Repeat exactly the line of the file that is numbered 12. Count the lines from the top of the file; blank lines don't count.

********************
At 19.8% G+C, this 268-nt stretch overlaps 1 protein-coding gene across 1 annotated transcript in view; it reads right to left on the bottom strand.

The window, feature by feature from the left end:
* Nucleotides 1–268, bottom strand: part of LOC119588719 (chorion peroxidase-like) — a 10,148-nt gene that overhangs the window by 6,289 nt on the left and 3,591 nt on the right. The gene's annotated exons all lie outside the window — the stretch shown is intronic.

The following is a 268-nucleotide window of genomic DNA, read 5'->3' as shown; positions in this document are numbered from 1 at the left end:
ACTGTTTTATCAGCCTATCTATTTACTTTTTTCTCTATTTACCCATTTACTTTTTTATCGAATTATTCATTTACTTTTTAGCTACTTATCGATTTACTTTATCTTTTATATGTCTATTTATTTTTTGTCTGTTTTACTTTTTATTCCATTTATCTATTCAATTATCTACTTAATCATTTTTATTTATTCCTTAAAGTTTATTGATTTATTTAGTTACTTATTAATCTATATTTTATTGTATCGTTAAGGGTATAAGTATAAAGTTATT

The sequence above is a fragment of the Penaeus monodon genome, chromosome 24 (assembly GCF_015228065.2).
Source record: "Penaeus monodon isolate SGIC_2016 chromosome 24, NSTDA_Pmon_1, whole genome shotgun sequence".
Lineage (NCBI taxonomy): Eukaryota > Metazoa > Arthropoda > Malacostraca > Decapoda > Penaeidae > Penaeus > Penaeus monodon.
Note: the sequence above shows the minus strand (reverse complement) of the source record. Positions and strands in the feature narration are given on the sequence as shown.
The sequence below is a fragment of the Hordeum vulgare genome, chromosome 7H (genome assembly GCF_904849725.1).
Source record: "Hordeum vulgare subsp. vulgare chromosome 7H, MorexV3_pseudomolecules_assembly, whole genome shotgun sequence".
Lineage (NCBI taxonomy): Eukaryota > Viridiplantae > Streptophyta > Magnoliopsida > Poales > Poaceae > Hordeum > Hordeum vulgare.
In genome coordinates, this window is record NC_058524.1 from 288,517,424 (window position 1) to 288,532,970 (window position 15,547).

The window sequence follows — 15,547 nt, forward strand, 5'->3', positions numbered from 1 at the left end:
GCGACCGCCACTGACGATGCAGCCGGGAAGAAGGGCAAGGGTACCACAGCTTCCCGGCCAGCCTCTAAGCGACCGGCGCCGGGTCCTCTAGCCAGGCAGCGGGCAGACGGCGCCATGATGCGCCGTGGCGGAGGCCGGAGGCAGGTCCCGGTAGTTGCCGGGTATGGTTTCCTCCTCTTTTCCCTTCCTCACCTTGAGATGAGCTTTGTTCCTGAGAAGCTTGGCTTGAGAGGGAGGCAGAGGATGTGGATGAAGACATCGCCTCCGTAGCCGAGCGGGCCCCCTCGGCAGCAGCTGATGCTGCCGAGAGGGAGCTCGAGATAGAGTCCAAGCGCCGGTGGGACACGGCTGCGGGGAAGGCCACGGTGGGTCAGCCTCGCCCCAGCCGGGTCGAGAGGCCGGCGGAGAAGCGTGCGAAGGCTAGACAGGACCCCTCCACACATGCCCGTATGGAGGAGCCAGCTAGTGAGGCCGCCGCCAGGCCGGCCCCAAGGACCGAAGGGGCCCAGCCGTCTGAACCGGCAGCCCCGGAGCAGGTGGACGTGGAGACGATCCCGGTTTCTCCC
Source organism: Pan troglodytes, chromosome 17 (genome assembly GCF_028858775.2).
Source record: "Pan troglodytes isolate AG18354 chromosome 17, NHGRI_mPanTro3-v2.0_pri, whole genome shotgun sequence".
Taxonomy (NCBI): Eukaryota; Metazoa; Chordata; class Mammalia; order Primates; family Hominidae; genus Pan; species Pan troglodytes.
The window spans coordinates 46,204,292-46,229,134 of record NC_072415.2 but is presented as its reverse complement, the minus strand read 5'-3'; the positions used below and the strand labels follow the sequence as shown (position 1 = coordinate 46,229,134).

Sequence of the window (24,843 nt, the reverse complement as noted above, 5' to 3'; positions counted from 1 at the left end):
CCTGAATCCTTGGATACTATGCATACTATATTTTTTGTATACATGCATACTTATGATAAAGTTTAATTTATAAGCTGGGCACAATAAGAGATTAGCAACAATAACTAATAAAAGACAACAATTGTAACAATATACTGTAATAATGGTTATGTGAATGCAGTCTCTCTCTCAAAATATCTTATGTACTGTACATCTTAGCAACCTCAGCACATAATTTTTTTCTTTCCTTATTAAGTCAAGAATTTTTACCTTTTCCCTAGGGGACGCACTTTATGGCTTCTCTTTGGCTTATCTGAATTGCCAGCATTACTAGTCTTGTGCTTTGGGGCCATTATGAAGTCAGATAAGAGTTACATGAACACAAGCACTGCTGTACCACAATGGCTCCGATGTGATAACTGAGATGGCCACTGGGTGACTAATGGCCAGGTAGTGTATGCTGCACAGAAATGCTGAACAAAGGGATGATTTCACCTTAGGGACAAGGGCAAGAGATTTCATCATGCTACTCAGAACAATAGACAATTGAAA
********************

Lineage (NCBI taxonomy): Eukaryota > Viridiplantae > Streptophyta > Magnoliopsida > Poales > Poaceae > Hordeum > Hordeum vulgare.